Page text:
Count the blossoms!

flower dandelion bouquet

That is a trick question. Each dandelion ‘flower’ head is actually composed of thousands of small ray flowers. So you might think of each dandelion as a very compact bouquet! Each ray flower makes an individual seed that will eventually fly away with a little help from you or a friendly breeze. The leaves, blossoms and roots of the dandelion are edible. You can pick the greens in your yard or buy larger dandelion greens at Whole Foods. The flowers are also collected to make wine. I had dandelion wine once at a farm in Ontario. It was over 40 years ago so I don’t remember it very well. I do recall that I thought it was very strong! But I was able to finish my glass. You can find dandelions all over the world. People used to plant them in their gardens. Maybe they still do… I have started planting them around my mailbox…

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Joy of cherry blossoms!

Tree cherry blossom

Look what I found behind an old barn at the back of a field! So overwhelmed by the beauty of such incredible masses of cherry blossoms I forgot to take a photo of the snowfall of white petals swirling around me and blanketing the ground. You’ll just have to imagine!

These pawpaws aren’t ready to pick up.

tree pawpaw

Pawpaw blossoms are among my favorite spring flowers. The pawpaw fruit is delicious but squirrels and deer usually get to it before I do. Do you know the nursery rhyme song, “Pickin’ up Pawpaws! Put ’em in your pocket?”

Call it the American Custard Apple or the West Virginia Banana, but it’s neither apple nor banana. It’s the Paw-paw (Asimina trilob), the largest native fruit of North America, and it grows throughout Appalachia. There are about seven other members of the genus Asimina, all growing in the southeastern U.S. Mature pawpaw trees produce fruits 2″ wide by 10″ long, which turn from green, to yellow, and then black as they ripen in the fall.

Where, oh where is pretty little Susie?
Where, oh where is pretty little Susie?
Where, oh where is pretty little Susie?
Way down yonder in the paw-paw patch.

Come on, boys [or girls, or kids], let’s go find her,
Come on, boys, let’s go find her,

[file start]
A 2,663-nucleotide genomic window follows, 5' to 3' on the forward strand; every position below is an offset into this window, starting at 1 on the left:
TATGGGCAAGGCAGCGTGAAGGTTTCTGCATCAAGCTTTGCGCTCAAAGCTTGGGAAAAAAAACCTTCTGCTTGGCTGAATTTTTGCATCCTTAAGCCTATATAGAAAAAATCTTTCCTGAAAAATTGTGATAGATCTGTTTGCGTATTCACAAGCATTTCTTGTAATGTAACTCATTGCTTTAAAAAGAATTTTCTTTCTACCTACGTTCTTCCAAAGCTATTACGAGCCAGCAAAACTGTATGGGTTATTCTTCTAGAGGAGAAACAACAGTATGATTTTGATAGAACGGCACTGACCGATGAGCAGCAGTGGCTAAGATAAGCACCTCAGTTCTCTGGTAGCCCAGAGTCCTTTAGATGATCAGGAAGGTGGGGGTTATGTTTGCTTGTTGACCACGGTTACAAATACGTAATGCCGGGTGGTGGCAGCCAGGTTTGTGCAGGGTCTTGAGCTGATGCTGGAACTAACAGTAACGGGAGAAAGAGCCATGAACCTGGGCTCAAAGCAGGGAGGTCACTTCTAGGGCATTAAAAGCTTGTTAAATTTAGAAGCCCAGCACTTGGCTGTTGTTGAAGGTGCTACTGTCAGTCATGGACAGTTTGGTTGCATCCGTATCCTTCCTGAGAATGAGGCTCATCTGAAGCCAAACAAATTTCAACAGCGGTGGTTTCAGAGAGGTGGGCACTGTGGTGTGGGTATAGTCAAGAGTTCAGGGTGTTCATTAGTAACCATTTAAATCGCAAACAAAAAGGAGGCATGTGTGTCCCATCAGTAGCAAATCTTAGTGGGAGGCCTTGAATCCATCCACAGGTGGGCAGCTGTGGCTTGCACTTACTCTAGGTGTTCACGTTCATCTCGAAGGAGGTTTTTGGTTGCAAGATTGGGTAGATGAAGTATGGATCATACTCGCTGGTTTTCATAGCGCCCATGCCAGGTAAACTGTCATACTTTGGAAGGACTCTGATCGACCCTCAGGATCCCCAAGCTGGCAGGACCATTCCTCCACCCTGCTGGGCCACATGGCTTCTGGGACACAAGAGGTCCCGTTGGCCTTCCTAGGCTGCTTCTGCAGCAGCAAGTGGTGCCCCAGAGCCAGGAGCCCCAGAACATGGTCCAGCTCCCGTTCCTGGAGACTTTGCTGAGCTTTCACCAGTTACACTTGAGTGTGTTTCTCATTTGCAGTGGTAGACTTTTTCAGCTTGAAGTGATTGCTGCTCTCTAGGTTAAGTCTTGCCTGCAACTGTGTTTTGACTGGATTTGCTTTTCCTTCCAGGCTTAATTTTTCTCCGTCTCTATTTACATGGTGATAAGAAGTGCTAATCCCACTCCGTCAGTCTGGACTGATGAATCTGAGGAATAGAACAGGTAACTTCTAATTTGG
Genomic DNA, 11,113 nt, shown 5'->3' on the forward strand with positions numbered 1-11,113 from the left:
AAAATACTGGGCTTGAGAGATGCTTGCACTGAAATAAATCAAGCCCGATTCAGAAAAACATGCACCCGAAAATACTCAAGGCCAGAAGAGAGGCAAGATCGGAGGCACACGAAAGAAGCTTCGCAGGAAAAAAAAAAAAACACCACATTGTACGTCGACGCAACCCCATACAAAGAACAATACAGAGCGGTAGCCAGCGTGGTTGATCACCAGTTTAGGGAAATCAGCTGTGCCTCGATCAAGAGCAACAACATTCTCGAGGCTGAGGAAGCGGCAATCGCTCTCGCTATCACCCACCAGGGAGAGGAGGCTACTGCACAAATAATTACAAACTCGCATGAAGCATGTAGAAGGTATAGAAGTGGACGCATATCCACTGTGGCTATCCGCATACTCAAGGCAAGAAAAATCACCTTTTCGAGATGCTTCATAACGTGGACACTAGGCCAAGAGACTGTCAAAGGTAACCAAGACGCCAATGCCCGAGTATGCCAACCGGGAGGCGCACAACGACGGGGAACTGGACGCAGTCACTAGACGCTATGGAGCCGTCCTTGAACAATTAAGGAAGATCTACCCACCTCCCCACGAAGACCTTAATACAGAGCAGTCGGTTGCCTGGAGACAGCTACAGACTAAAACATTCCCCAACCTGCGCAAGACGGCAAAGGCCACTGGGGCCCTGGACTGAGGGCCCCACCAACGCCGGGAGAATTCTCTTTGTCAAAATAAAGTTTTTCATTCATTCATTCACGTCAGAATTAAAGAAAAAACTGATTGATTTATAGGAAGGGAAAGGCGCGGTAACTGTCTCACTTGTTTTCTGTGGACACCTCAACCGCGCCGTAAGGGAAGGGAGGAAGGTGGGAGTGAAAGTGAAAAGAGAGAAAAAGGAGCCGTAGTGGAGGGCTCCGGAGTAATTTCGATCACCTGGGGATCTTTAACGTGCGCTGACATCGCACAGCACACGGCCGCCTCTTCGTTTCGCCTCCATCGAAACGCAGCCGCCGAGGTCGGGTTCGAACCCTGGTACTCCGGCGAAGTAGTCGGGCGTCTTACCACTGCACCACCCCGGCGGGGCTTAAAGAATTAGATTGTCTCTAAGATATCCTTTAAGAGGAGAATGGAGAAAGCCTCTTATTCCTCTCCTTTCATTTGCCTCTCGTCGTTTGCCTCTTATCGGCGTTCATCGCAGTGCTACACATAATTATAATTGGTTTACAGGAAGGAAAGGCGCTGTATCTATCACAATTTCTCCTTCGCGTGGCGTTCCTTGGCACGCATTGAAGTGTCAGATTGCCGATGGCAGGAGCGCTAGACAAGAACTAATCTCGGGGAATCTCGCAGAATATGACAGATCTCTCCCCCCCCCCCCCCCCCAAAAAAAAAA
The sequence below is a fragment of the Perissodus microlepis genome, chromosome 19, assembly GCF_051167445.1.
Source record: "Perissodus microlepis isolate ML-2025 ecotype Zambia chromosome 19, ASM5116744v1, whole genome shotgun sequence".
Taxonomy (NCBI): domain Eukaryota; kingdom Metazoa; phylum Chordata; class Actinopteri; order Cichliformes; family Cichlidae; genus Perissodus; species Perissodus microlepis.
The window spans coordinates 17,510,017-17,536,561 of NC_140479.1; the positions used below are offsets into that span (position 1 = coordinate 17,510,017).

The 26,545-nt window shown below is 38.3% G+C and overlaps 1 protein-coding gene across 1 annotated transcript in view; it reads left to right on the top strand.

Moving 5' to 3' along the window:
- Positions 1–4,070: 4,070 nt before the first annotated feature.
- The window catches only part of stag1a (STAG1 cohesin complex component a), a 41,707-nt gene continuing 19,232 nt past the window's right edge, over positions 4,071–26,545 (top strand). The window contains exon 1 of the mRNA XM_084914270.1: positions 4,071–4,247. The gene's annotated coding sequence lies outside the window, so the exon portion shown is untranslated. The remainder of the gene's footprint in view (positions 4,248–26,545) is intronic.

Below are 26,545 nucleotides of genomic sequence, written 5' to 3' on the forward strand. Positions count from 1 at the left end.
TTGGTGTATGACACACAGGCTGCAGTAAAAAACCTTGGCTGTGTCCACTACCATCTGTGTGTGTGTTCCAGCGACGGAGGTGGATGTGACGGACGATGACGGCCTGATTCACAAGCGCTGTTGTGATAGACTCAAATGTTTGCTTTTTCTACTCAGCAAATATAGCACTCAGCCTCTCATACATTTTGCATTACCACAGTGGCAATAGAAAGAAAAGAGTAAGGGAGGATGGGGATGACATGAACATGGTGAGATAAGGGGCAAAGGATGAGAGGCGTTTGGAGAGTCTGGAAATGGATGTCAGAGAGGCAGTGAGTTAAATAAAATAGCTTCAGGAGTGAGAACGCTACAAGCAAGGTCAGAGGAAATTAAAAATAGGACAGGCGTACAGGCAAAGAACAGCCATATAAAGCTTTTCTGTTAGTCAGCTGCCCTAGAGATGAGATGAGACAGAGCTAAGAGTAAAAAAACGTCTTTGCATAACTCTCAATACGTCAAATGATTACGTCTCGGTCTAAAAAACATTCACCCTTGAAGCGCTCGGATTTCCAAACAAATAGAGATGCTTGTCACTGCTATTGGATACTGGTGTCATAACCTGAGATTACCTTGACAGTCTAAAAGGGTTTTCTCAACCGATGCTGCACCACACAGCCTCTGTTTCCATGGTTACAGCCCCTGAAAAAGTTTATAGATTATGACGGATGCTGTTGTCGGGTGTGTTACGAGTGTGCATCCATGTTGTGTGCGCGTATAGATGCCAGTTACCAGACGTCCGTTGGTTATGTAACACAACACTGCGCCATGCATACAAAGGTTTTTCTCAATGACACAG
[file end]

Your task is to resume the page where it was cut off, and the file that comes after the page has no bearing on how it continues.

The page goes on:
Come on, boys, let’s go find her,
Way down yonder in the paw-paw patch.

Pickin’ up paw-paws, puttin’ ‘em in her pockets,
Pickin’ up paw-paws, puttin’ ‘em in her pockets,
Pickin’ up paw-paws, puttin’ ‘em in her pockets,
Way down yonder in the paw-paw patch.

—The Paw Paw Patch
Traditional folk song

Paw-paw fruits are rich in minerals such as magnesium, copper, zinc, iron, manganese, potassium, and phosphorus. The fruit also contains abundant concentrations of Vitamin C, proteins, and their derivative amino acids. The Peterson Field Guide mentions that the seeds, along with being an emetic, have narcotic properties.

Paw Paw treeThe paw-paw pulp may be eaten raw, made into ice cream, baked, or used as a pie filling. Some Appalachian cooks make a custard out of “Poppaws.” Seed them, mash them, add milk, a little sugar, an egg and some allspice. Pour the batter into custard cups and set those in a bread pan with some water in the bottom of the pan. Bake at a medium heat. Stick a broom straw or toothpick in, and when it comes up clean it’s done. Paw-paw also makes an excellent dry, white wine. It can be made from fresh or canned fruit.

The paw-paw is sensitive to ultraviolet light, thus, paw paw seedlings may not grow back after forests have been clear cut, and there are very few virgin forests left in the United States. Paw-paws can be found growing there abundantly, but once the forests are harvested, the paw paw will not usually re-establish.

sources: www.fred.net/kathy/pawpaws.html
http://www.pawpaw.kysu.edu/

Beyond cherry blossoms!

Flower Veronica Speedwell2

There is more to admire than cherry blossoms this time of year! Check out the flowering weeds! At the edge of a tiny park in Leonardtown, MD I was startled to discover Veronica (Speedwell) in full bloom, carpeting a large area with the most darling tiny flowers in endless shades of sky blue. A perfect bouquet for a fairy.

Veronica is the largest genus in the flowering plant family Plantaginaceae, with about 500 species; it was formerly classified in the family Scrophulariaceae. Common names include speedwell, bird’s eye, and gypsyweed. Wikipedia
Scientific nameVeronica
RankGenus
Flower Veronica Speedwell
I just can’t get over the blue veins!

Flower making a face in the rain!

Flower Violet 3-30-18

First violet of my spring takes a bow, making a face in the rain. Does it look like an alien to you? Violets are  hosts for local butterflies! They make fun people food too! But instead of eating them, I am watching all my violets for the first butterfly!